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Why Atheists Need Captain Kirk

Actors in the TV series Star Trek (from left) Leonard Nimoy as Commander Spock, William Shatner as Captain Kirk, DeForest Kelley as Doctor McCoy and James Doohan as Commander Scott.
Actors in the TV series Star Trek (from left) Leonard Nimoy as Commander Spock, William Shatner as Captain Kirk, DeForest Kelley as Doctor McCoy and James Doohan as Commander Scott.

"European society is very advanced, very civilized. Between holocausts."

The painter Barnett Newman is said to have replied along these lines to a friend who was bemoaning the sorry state of American political life and praising European social democracy.

It's a good joke. It casts light on the whole religion versus science controversy as well.

Scientists, and cultural defenders of science, like to think of themselves as free of prejudice and superstition, as moved by reason alone and a clear-eyed commitment to fact and the scientific method. They reject religion as an irrational and ungrounded burden of tradition. They see religion the way Europeans (and some Americans) see Americans. As somehow backward.

To which one might reply: Science is all those things. Between holocausts!

Scientists supported Hitler the same as anyone else. Their scientists and engineers made missiles and gas chambers. Ours made atomic bombs.

I'm pro-science, but I'm against what I'll call "Spock-ism," after the character from the TV show Star Trek. I reject the idea that science is logical, purely rational, that it is detached and value-free, and that it is, for all these reasons, morally superior.

Spock-ism gives us a false picture of science. It gives us a false picture of humankind's situation. We are not disinterested knowers. The natural world is not a puzzle.

Part of what Spock-ism gets wrong is that science isn't one thing. There's no Science Party or Scientific Worldview. Nor is there one scientific method, advertising to the contrary notwithstanding.

Spockians like to pretend that science has proved that there is no God, or that fundamental reality consists only of matter. But both of these claims are untrue. The first is untrue because science doesn't concern itself with God one way or they other. As for the second: Science has no more proved that only matter is real than it has proved that there is no such thing as love, humor, sunsets or knuckleballs.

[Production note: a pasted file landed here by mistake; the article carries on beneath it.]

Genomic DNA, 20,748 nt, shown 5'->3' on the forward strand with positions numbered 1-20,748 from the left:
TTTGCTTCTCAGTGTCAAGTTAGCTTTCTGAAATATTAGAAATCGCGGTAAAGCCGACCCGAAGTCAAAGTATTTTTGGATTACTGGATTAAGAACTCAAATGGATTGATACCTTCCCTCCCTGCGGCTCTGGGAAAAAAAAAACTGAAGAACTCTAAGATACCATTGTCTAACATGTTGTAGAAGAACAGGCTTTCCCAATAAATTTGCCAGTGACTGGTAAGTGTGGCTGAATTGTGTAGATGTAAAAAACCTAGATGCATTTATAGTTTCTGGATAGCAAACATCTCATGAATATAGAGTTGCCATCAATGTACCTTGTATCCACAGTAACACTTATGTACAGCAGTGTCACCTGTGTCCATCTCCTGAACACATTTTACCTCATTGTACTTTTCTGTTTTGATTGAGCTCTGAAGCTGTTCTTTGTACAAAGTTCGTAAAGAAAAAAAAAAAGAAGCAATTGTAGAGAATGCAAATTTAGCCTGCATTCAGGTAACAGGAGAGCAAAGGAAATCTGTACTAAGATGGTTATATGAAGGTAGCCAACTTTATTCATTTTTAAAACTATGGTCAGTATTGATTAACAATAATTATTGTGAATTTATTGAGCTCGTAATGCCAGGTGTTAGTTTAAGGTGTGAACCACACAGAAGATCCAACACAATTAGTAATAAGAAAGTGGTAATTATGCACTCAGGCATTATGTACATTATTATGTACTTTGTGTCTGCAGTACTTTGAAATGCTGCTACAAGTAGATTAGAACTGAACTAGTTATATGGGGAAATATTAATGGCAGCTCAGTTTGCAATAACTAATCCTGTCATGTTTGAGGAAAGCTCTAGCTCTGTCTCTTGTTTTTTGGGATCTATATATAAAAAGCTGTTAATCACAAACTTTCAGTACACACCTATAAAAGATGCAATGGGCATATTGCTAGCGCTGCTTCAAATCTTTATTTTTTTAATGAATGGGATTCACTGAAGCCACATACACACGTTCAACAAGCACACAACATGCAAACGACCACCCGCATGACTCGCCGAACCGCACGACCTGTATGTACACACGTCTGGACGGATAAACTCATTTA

Spockians give science a bad name. If you think of science as being in the business of figuring out how atoms spinning noiselessly in the void give rise to the illusion that there are such things as love, humor, sunsets and knuckleballs, then it isn't surprising that people might come to think that the inner life of a scientist would be barren.

I suspect this is what is at stake when people find it hard to believe that atheists have active spiritual lives — or that they might experience wonder or awe. It isn't the non-belief in God that makes atheism seem puzzling. It's the active adherence to the Spockian worldview. For the Spockian worldview is the denial of meaning and value.

In this context, it is no answer to critics of atheism to say that, as a matter of fact, atheists feel awe in the face of nature, that you don't need God for wonder.

For in a Spockian universe there is no such thing as nature, there is just material process, particles and fields, in the void. Nor, for the Spockian, is there any such thing as wonder, not really; for what is an emotion, but a conjury of particles in the nervous system?

The religionist, it should be noted, is not much better off. God doesn't explain meaning or value any better than the laws of physics. But in one respect, the religionist may have an advantage: Atheists, in so far as they are followers of Spock, have an explanatory burden that religionists don't carry — that of explaining how you get meaning and value out of particles, or alternatively, that of explaining why meaning and value are an illusion.

The big challenge for atheism is not God; it is that of providing an alternative to Spock-ism. We need an account of our place in the world that leaves room for value.

What we need, then, is a Kirkian understanding of science and its place in our lives. The world, for Captain Kirk and his ontological followers, is a field of play, and science is a form of action.

You can keep up with more of what Alva Noë is thinking on Facebook and on Twitter: @alvanoe

Copyright 2021 NPR. To see more, visit https://www.npr.org.

Alva Noë is a contributor to the NPR blog 13.7: Cosmos and Culture. He is writer and a philosopher who works on the nature of mind and human experience.